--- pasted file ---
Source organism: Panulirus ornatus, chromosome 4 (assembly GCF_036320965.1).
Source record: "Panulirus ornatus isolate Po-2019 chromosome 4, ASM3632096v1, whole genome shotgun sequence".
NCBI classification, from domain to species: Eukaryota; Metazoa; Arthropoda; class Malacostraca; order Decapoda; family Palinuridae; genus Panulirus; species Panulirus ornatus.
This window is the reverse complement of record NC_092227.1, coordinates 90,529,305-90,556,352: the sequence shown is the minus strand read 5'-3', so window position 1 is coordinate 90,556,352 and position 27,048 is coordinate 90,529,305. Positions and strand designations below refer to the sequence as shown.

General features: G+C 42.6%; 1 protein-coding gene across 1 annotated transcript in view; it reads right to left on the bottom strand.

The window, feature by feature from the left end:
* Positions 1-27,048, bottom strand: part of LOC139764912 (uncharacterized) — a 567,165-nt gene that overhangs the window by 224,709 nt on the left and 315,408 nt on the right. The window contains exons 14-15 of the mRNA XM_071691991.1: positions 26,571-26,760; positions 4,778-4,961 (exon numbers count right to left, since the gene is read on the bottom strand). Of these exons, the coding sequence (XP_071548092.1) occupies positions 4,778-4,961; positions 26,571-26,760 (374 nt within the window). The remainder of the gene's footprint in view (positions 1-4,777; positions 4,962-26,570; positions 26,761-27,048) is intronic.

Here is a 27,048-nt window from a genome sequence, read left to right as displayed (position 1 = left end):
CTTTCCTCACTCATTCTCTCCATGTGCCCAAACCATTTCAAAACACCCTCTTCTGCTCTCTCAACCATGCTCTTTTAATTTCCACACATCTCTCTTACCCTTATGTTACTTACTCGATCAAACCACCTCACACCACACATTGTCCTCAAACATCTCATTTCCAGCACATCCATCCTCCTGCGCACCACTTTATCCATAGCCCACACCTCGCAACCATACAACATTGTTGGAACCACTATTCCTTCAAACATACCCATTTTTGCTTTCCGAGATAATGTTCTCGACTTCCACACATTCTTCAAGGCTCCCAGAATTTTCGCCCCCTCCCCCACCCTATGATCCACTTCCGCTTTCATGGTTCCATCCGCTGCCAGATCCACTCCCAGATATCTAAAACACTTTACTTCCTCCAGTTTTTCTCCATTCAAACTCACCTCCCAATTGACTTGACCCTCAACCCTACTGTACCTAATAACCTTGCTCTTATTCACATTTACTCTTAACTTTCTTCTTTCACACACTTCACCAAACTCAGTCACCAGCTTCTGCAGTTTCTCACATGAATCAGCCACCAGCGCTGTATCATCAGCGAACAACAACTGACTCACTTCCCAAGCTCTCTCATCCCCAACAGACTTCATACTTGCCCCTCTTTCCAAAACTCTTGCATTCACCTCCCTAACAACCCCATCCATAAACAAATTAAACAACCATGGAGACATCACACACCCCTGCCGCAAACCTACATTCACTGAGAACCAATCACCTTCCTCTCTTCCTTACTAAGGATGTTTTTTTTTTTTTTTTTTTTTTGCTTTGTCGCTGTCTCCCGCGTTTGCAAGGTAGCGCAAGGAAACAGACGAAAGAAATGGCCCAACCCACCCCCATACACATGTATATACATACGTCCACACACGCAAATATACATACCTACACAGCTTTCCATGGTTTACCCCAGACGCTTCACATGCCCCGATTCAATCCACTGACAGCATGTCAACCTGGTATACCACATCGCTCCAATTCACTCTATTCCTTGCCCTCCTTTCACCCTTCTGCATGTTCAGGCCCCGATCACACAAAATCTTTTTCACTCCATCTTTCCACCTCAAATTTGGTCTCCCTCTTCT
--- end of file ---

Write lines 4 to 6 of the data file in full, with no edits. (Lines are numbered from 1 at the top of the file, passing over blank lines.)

This window is the reverse complement of record NC_092227.1, coordinates 90,529,305-90,556,352: the sequence shown is the minus strand read 5'-3', so window position 1 is coordinate 90,556,352 and position 27,048 is coordinate 90,529,305. Positions and strand designations below refer to the sequence as shown.

General features: G+C 42.6%; 1 protein-coding gene across 1 annotated transcript in view; it reads right to left on the bottom strand.

The window, feature by feature from the left end: